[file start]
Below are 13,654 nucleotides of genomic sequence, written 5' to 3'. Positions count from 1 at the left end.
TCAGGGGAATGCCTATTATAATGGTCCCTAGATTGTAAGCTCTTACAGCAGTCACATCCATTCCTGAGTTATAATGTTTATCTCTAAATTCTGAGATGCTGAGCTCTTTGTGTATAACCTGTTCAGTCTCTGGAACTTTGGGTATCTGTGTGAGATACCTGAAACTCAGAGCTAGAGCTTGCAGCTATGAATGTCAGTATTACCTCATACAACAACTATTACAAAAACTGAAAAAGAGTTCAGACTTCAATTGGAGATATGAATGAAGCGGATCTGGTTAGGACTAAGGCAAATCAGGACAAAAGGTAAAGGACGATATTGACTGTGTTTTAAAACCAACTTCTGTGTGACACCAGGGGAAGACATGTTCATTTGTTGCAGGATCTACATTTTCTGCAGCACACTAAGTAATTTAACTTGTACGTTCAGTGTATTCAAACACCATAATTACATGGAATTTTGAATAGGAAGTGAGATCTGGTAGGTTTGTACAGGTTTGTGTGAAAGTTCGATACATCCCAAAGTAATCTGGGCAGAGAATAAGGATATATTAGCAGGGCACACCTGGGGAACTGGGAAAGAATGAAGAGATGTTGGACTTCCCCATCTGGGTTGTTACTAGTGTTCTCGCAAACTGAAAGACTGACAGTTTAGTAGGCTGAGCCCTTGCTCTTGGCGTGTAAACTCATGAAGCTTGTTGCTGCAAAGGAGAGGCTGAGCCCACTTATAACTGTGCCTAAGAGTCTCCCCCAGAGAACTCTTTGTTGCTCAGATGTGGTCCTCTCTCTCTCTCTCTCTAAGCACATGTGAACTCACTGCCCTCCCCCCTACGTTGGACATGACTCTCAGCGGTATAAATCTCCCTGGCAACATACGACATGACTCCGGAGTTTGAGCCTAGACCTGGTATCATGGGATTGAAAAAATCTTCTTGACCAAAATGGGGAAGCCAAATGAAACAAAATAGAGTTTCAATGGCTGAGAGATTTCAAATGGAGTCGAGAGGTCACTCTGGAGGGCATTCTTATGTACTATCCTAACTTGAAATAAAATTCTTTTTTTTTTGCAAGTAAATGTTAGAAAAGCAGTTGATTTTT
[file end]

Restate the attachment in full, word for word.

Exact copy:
Below are 13,654 nucleotides of genomic sequence, written 5' to 3'. Positions count from 1 at the left end.
TCAGGGGAATGCCTATTATAATGGTCCCTAGATTGTAAGCTCTTACAGCAGTCACATCCATTCCTGAGTTATAATGTTTATCTCTAAATTCTGAGATGCTGAGCTCTTTGTGTATAACCTGTTCAGTCTCTGGAACTTTGGGTATCTGTGTGAGATACCTGAAACTCAGAGCTAGAGCTTGCAGCTATGAATGTCAGTATTACCTCATACAACAACTATTACAAAAACTGAAAAAGAGTTCAGACTTCAATTGGAGATATGAATGAAGCGGATCTGGTTAGGACTAAGGCAAATCAGGACAAAAGGTAAAGGACGATATTGACTGTGTTTTAAAACCAACTTCTGTGTGACACCAGGGGAAGACATGTTCATTTGTTGCAGGATCTACATTTTCTGCAGCACACTAAGTAATTTAACTTGTACGTTCAGTGTATTCAAACACCATAATTACATGGAATTTTGAATAGGAAGTGAGATCTGGTAGGTTTGTACAGGTTTGTGTGAAAGTTCGATACATCCCAAAGTAATCTGGGCAGAGAATAAGGATATATTAGCAGGGCACACCTGGGGAACTGGGAAAGAATGAAGAGATGTTGGACTTCCCCATCTGGGTTGTTACTAGTGTTCTCGCAAACTGAAAGACTGACAGTTTAGTAGGCTGAGCCCTTGCTCTTGGCGTGTAAACTCATGAAGCTTGTTGCTGCAAAGGAGAGGCTGAGCCCACTTATAACTGTGCCTAAGAGTCTCCCCCAGAGAACTCTTTGTTGCTCAGATGTGGTCCTCTCTCTCTCTCTCTCTAAGCACATGTGAACTCACTGCCCTCCCCCCTACGTTGGACATGACTCTCAGCGGTATAAATCTCCCTGGCAACATACGACATGACTCCGGAGTTTGAGCCTAGACCTGGTATCATGGGATTGAAAAAATCTTCTTGACCAAAATGGGGAAGCCAAATGAAACAAAATAGAGTTTCAATGGCTGAGAGATTTCAAATGGAGTCGAGAGGTCACTCTGGAGGGCATTCTTATGTACTATCCTAACTTGAAATAAAATTCTTTTTTTTTTGCAAGTAAATGTTAGAAAAGCAGTTGATTTTT